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When ‘too much’ is just right

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Mia Satya (Courtesy Mia Satya, photo by Victoria Smith)

Mia “Tu Mutch” Satya, 25, is a community grand marshal in this year’s San Francisco Pride parade. The recognition comes for her work as an activist for youth and as a political organizer, as well as the many milestones she’s reached as a transgender woman.

She was the among the first class at Mills College, a women’s college, to admit transgender women uniformly (and not on a case-by-case basis).

She was also the first transgender woman in Emerge, a political training program for women.

But on the recent Thursday she met with the San Francisco Examiner, she was simply a daughter.

Satya sat a 2-foot-tall cardboard package shipped from her mother onto her kitchen table. It was filled to the brim with what Satya called “apology” gifts, because her parents didn’t attend her graduation.

Satya asked her parents to agree not to use her male birth name if they attended — to respect her true gender and her chosen name.

They didn’t go.

“She bought me a lot of random stuff from Wal-Mart,” Satya said as she opened the box.

Hot sauce, peanut butter and more emerged.

“They decided not to support me in college,” she continued. Satya supported herself through community college and through Mills.

She expressed some embarrassment when talking about her struggle. “I don’t know how to say it without sounding stereotypical,” she said.

That’s because, in many ways, her story now is the story of the maturing LGBT struggle writ large: Satya has many public accolades, appears in a documentary and video advertisements for S.F. Pride and is widely recognized as an upcoming social justice leader.

This success exists, even as she unpacks the apology box from her mother.

In her current role as director of young adult engagement for Transitional Age Youth San Francisco, Satya organized kids and teens to push local legislators to pass Free Muni for Youth, a program that continues to this day.

Satya also organized to renew the San Francisco’s Children’s Fund in 2014.

“I don’t know why that’s not sexier,” she said, noting how the effort received little news coverage, before joking the words “kids and sexy” shouldn’t go together.

Despite this social justice work, she said of a possible future political career, “I’m dreading the articles saying, ‘transgender candidate,’ the ‘transgender advocate,’” adding, “It’s very easy to put that label before” anything else.

Asked if she’ll run for office soon, Satya said “no comment” and laughed.

She moved to California from Texas at age 18. She flew with two nearly 50-pound bags. “I didn’t realize there were weight limits,” she said, “and hello, my name is Mia ‘Tu Mutch!’”

“Too much” was how people described her since childhood. “I was always extravagant, over the top and eccentric,” she said. “I never understood why it was such a big deal, but I had these rainbow pastel cheetah-print skinny jeans I’d wear in high school.”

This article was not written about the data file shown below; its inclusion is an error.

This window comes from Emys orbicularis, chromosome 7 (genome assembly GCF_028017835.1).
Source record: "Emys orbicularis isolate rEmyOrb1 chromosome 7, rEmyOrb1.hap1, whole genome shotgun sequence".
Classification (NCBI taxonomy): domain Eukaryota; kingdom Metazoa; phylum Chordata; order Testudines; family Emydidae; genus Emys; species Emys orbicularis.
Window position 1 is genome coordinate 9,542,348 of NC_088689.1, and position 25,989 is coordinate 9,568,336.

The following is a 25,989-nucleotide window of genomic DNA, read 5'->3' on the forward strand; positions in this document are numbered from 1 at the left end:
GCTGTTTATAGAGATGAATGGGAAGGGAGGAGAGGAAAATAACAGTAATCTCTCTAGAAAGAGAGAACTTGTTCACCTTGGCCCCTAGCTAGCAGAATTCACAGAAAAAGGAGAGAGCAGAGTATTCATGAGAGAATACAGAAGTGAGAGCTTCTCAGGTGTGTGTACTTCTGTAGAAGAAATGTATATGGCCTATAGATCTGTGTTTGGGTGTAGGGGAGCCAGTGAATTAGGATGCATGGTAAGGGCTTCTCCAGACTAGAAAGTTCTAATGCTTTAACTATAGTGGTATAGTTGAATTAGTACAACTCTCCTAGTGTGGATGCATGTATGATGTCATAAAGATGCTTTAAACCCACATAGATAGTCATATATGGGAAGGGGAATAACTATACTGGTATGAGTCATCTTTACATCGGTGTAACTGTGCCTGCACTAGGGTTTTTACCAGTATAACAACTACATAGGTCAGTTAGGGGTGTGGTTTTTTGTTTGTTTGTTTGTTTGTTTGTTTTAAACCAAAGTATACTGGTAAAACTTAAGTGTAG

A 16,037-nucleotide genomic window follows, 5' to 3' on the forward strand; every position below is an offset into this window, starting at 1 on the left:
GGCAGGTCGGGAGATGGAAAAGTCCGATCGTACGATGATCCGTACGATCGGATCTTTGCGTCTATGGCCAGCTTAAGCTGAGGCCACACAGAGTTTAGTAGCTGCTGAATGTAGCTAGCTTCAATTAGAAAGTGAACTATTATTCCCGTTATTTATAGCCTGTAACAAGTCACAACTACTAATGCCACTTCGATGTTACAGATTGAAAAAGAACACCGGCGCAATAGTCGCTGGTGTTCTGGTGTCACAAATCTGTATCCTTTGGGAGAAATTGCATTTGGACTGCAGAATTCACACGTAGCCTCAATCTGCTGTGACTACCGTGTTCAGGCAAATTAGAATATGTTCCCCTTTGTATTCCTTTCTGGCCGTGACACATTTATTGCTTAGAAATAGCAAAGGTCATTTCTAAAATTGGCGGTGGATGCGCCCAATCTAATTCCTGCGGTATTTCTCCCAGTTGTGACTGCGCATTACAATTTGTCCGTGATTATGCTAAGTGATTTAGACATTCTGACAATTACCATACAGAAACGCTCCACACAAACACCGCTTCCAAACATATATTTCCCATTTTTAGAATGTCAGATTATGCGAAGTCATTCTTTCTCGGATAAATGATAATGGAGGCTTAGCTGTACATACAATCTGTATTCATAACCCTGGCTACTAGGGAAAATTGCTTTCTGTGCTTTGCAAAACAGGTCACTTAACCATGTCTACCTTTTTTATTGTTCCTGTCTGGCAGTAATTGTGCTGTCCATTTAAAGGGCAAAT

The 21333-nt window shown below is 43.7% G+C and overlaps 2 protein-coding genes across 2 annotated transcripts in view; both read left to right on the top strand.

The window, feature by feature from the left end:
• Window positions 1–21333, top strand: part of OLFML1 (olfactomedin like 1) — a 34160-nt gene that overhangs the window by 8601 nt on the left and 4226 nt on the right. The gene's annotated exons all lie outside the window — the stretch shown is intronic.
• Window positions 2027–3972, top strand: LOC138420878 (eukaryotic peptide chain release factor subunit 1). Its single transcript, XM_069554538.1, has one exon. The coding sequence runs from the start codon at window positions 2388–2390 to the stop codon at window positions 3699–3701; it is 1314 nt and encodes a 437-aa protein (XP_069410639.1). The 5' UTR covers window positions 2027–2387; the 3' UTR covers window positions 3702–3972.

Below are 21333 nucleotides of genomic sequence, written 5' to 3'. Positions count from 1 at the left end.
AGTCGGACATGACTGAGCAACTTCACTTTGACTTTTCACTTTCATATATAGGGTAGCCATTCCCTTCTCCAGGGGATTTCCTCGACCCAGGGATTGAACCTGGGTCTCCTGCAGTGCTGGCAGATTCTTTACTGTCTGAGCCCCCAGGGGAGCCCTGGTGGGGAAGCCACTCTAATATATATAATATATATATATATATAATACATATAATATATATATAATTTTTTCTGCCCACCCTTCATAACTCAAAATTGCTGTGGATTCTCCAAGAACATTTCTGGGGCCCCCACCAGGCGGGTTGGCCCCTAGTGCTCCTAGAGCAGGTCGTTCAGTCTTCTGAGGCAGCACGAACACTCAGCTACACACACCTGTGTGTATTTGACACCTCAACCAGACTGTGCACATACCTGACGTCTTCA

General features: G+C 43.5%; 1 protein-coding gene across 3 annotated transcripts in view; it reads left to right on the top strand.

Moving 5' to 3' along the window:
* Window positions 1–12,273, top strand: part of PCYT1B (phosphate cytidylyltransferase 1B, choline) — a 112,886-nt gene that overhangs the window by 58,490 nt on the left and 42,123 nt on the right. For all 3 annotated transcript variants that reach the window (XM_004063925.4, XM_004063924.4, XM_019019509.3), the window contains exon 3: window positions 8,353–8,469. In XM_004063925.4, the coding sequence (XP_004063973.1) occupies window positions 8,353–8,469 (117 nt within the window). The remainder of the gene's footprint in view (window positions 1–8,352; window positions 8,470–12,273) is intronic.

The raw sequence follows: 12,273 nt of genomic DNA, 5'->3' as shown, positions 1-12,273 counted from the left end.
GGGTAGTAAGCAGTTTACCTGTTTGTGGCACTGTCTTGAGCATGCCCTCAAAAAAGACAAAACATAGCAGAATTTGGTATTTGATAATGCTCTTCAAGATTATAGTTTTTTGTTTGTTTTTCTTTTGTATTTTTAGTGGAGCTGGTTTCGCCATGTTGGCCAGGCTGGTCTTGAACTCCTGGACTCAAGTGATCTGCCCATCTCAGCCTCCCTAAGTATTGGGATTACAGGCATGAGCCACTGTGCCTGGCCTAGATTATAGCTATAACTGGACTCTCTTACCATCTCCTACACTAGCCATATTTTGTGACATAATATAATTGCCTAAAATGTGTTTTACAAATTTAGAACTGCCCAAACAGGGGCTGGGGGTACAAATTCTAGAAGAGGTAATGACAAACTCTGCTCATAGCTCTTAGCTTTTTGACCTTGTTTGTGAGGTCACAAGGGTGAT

People told her, “That’s too much, tone it down.” So when it came to pick her name, she said “maybe I am ‘too much,’” but “maybe that’s not a bad thing.”

Satya was homeless off and on until she was 20, but still quickly enmeshed herself in San Francisco community.

Satya was on the S.F. Youth Commission, and now serves on the advisory board of the S.F. LGBTQ Speaker’s Bureau, the Department of Children Youth and Their Families oversight and advisory committee, and the Mayor’s Taskforce on Human Trafficking and Child Sex Trafficking Subcommittee.

She’s in so many groups, she can’t remember them all off the top of her head.

Her success has given her “survivor’s guilt,” she said, knowing so many other transgender people, especially transgender women of color, who endure hate crimes and transphobic violence nationwide.

“I definitely benefitted from white privilege, and pretty privilege — some days,” she said, noting that she can “pass” as her true gender more often than not.

After she started getting her mother’s apology packages for not attending her graduation this month, Satya reached out.

“I was texting my mom, ‘FML, I’m so broke, this is a sad time,’” she said, referencing the internet text acronym “F– My Life,” an expression of frustration.

Satya said her mom’s text back surprised her. “She responded ‘no, it’s not an FML, you’re living your dream,’” Satya said.

Her mother hasn’t acknowledged Satya’s life quite like that before, she said. She paused, as she searched for the words to describe what that meant to her.

“I don’t take it for granted,” she said, “I will continue fighting so everyone can live their dream.”

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